2:24 Paul had confidence that he would soon be freed from prison and be able to visit the Philippians (see 1:19, 25-26).

2:27 Epaphroditus’s recovery from a nearly fatal illness is attributed to God’s mercy, both on Epaphroditus and on Paul, who was already suffering in prison.

None of these footnotes add anything to what a cursory reading of the text itself would provide.

So, this is disappointing to find almost no additional insights through the study helps in the NLT Study Bible.

Update on NLT 24/7 Bible

I have been using the NLT 24/7 Bible for daily devotional reading several months. As noted in my initial review, I would be challenged because I travel so much. It is not an easy Bible to take it with me. There are many good features (as I and others have noted) about this Bible. However, my conclusion is that the NLT 24/7 Bible just isn’t practical for me.

A misplaced referent with a conceptual signified

I preached an installation service last Sunday; the text was 1 Corinthians 2:1-5. Everything went well, but there was my blooper of a reference. I had noted that one small town (quite few miles away from where the service was taking place) in this state was well known outside the state because of its frequent occurrence at Call Day at Seminary.

Without thinking about the circumstances, I made the transition to my text by saying, “But the call to the worst church would have to be the one to Corinth.” As soon as I made the comment I noticed most of the people snickering. I thought, “Why would they consider that funny?” Of course, my use of Corinth (conceptual signified) was to the referent in first century Greece, yeah that Corinth. But there is a very small town (now almost non-existent) ~30 miles north of the city where I was preaching — yep, you guessed it, the name of Corinth, the referent which meant something to most in the service that day! Afterward, at least eight people came up to me and commented (with huge smiles), “You were almost half way through the sermon before I figured you meant the other Corinth.”

Overall, it was great day, and we all enjoyed the referent problem.

Brackets and the Amplified Bible

Nick Norelli had a comment on his blog about adding theological bias to a translation by including words in brackets. I would say that it is even worse with the Amplified Bible. The Amplified Bible can give good insight into the original language text, but it also causes problems by presenting something out of context, especially by including words/phrases in brackets. By giving several alternatives for a Greek/Hebrew word in a specific instance, it almost appears that the specific Greek/Hebrew could mean any of those things. However, the meaning of the word is determined by, and derived from, context, that is, the surrounding words/sentences. Thus, to imply that a specific Greek/Hebrew word could mean one of several different different things, because there are lexical (dictionary) definitions (or better, glosses) available is not helping us understand the meaning of that word in this specific context.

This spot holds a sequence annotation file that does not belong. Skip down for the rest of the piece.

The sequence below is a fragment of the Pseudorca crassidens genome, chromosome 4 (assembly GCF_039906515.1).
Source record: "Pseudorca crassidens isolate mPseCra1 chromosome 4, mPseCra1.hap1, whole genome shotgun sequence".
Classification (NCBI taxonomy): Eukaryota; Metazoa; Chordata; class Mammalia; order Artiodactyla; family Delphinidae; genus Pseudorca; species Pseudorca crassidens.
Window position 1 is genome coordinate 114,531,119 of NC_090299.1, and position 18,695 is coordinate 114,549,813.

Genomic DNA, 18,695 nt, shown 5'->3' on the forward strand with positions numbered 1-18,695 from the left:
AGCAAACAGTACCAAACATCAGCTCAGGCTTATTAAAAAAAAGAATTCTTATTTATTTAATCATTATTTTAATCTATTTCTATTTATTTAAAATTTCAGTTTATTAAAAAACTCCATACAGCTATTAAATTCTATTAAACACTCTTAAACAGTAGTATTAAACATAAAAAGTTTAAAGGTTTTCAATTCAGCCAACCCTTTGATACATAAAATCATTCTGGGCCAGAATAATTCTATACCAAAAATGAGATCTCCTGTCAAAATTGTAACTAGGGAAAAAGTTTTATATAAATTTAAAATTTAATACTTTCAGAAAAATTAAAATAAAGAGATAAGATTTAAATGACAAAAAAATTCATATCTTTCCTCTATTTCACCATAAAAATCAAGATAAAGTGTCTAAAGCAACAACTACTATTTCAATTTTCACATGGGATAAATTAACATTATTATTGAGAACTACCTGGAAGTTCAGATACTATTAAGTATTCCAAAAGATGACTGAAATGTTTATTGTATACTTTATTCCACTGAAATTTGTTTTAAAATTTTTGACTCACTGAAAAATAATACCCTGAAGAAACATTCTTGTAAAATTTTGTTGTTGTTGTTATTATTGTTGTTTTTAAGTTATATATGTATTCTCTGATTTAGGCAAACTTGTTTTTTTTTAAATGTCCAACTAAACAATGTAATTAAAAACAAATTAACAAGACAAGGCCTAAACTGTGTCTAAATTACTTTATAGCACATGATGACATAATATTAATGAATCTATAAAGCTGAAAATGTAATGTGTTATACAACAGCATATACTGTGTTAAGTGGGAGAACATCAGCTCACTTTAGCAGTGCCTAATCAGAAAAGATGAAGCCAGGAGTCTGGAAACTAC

This also leads to interpreting and commenting rather than translating in the Amplified Bible.

Issues of translating vs. interpreting the text — two examples from the Amplified Bible

1 Thessalonians 1:10

AMP: And [how you] look forward to and await the coming of His Son from heaven, Whom He raised from the dead — Jesus, Who personally rescues and delivers us out of and from the wrath [bringing punishment] which is coming [upon the impenitent] and draws us to Himself [investing us with all the privileges and rewards of the new life in Christ, the Messiah].

Words inside [ ] indicates “Amplified” phrasing, words which are added to the text. First, note that the “coming wrath” is restricted by the added words [“upon the impenitent”]. The Greek text has 

EK THS ORGHS THS ERXOMENHS (from the wrath, the coming).

There is nothing about the restriction of the wrath.

Even more questionable is the last added phrase [“investing us with all the privileges and rewards of the new life in Christ, the Messiah”]. There is nothing in the Greek text that corresponds to this phrase. This is purely commentary, not translation, made to appear as if it is specifically intended by the Greek text. It is misleading to say the least.

1 Thessalonians 2:3

AMP: For our appeal [in preaching] does not [originate] from delusion or error or impure purpose or motive, nor in fraud or deceit.

There are main concerns here: the first is with the inserted text [“in preaching”]. The Greek word is παράκλησις (PARAKLHSHS), often translated as exhorted or comforted. But nowhere is the connection made with this word and preaching, unless the word κηρύσσω (KHROUSW) is present in the context. In other words, the Amplified Bible has limited this appeal to a preaching context when the text does not allow such a restriction/limitation.

Also in this text, how many items in last portion of the text are actually mentioned in the Greek text? From the AMP it would appear at first glance as if there are six items that Paul enumerates. Yet the Greek text has only three. Now the question arises, why the expansion? And then, why those particular words for expansion because the six listed do not exhaust the semantic domains of the three Greek words? The reader is left with a false impression, twice in this verse alone, because the Amplified Bible is not translating but interpreting and providing commentary by adding words in brackets.